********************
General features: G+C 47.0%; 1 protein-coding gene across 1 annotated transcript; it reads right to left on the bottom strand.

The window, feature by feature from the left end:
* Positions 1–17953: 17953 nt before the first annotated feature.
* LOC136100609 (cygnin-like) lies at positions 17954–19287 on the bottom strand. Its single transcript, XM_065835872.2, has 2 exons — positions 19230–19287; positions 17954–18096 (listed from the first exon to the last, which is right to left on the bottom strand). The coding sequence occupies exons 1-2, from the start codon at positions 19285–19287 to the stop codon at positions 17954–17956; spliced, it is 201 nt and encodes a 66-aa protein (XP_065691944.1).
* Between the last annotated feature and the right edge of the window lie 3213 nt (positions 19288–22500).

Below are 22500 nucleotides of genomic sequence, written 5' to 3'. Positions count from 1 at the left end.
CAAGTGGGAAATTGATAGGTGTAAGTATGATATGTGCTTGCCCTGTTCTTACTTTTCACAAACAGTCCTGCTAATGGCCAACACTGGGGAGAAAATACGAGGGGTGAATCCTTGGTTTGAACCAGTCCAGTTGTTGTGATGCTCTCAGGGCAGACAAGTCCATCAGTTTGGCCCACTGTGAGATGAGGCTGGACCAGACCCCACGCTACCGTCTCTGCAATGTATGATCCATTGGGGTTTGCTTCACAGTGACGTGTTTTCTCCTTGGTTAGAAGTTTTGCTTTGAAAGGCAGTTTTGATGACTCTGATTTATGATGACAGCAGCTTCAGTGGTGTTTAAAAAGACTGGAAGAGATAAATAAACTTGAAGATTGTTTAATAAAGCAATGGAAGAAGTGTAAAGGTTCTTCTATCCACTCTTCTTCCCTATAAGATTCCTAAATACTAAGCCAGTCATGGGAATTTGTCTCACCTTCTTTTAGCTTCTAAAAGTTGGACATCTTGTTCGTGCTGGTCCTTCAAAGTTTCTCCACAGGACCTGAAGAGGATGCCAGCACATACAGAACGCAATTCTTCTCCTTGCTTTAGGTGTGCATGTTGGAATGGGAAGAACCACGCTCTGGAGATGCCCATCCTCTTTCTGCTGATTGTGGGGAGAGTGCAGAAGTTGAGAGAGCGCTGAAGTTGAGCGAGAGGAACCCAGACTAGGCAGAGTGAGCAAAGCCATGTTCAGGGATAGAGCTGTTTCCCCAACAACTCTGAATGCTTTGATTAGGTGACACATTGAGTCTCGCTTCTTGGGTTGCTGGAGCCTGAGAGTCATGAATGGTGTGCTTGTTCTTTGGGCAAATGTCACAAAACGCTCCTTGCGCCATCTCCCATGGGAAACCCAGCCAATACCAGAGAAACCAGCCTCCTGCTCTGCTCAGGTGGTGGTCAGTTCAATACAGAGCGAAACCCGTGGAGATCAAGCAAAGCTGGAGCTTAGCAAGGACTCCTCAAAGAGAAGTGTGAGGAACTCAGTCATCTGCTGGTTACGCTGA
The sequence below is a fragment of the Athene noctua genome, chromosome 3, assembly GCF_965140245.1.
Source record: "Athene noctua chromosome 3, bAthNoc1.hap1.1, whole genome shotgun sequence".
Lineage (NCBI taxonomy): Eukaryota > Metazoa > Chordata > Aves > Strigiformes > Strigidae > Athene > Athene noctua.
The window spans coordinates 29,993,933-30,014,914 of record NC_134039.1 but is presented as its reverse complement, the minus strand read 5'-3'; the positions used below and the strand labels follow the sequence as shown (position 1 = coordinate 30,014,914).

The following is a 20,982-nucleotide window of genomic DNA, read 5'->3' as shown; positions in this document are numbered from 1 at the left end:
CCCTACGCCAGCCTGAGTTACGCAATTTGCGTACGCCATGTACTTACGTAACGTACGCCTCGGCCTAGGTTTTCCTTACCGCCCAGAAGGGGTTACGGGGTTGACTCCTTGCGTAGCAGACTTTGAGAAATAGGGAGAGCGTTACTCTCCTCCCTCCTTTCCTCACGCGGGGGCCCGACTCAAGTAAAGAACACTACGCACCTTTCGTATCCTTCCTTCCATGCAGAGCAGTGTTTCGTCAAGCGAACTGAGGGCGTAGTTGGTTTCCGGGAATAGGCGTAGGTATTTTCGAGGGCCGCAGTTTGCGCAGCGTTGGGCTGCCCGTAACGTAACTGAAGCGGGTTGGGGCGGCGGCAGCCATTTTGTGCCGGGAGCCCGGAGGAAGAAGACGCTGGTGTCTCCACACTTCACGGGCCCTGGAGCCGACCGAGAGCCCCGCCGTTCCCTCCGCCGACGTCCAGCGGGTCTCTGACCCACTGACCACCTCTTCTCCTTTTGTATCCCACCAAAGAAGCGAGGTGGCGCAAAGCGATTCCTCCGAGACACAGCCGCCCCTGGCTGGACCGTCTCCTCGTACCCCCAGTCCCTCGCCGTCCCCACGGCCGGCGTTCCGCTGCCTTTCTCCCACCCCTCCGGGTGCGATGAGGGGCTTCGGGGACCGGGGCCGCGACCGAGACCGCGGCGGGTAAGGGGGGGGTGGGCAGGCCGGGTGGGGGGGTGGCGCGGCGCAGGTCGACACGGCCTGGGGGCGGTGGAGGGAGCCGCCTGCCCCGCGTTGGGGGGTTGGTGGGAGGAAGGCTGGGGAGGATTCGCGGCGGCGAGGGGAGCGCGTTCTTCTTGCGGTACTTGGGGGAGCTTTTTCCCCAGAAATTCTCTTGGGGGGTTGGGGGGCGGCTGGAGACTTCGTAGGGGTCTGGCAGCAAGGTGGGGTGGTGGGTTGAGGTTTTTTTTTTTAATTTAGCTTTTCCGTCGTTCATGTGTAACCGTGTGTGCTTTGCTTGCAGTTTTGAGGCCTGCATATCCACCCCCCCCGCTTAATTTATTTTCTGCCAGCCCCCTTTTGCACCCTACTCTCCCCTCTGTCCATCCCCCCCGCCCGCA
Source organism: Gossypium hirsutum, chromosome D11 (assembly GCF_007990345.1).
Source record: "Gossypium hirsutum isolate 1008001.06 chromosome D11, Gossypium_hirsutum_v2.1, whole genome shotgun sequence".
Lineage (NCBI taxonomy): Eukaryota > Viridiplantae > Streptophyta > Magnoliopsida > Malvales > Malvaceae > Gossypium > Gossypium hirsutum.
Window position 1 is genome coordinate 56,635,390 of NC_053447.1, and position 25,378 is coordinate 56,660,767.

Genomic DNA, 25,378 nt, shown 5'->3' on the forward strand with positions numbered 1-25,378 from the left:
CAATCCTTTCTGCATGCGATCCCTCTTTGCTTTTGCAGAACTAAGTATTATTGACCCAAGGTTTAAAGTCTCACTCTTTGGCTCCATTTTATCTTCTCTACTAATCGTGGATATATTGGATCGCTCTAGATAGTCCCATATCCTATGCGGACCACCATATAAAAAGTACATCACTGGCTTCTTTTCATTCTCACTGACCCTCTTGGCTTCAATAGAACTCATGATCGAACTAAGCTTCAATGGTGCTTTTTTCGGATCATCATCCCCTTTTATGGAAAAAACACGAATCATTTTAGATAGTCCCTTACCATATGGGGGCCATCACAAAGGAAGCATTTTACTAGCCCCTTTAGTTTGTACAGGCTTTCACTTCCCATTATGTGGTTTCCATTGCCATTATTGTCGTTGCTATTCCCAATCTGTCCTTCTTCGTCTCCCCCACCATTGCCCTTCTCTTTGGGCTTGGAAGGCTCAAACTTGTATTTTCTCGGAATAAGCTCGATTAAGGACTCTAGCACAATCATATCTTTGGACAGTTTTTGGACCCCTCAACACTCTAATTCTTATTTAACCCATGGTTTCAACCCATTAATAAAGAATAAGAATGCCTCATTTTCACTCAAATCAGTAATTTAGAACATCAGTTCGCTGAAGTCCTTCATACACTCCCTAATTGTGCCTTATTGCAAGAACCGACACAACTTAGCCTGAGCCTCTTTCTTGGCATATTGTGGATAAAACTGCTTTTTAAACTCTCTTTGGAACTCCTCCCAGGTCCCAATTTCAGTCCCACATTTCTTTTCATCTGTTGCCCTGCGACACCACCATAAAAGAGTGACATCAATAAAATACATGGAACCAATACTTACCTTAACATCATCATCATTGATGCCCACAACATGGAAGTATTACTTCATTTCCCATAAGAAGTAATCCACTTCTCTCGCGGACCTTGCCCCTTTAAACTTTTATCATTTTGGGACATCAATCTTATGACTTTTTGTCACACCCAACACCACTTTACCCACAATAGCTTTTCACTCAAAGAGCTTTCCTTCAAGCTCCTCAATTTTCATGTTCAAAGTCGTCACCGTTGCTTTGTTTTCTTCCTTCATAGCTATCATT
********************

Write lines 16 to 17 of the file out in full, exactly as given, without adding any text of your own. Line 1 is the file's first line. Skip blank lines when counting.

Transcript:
Lineage (NCBI taxonomy): Eukaryota > Viridiplantae > Streptophyta > Magnoliopsida > Malvales > Malvaceae > Gossypium > Gossypium hirsutum.
Window position 1 is genome coordinate 56,635,390 of NC_053447.1, and position 25,378 is coordinate 56,660,767.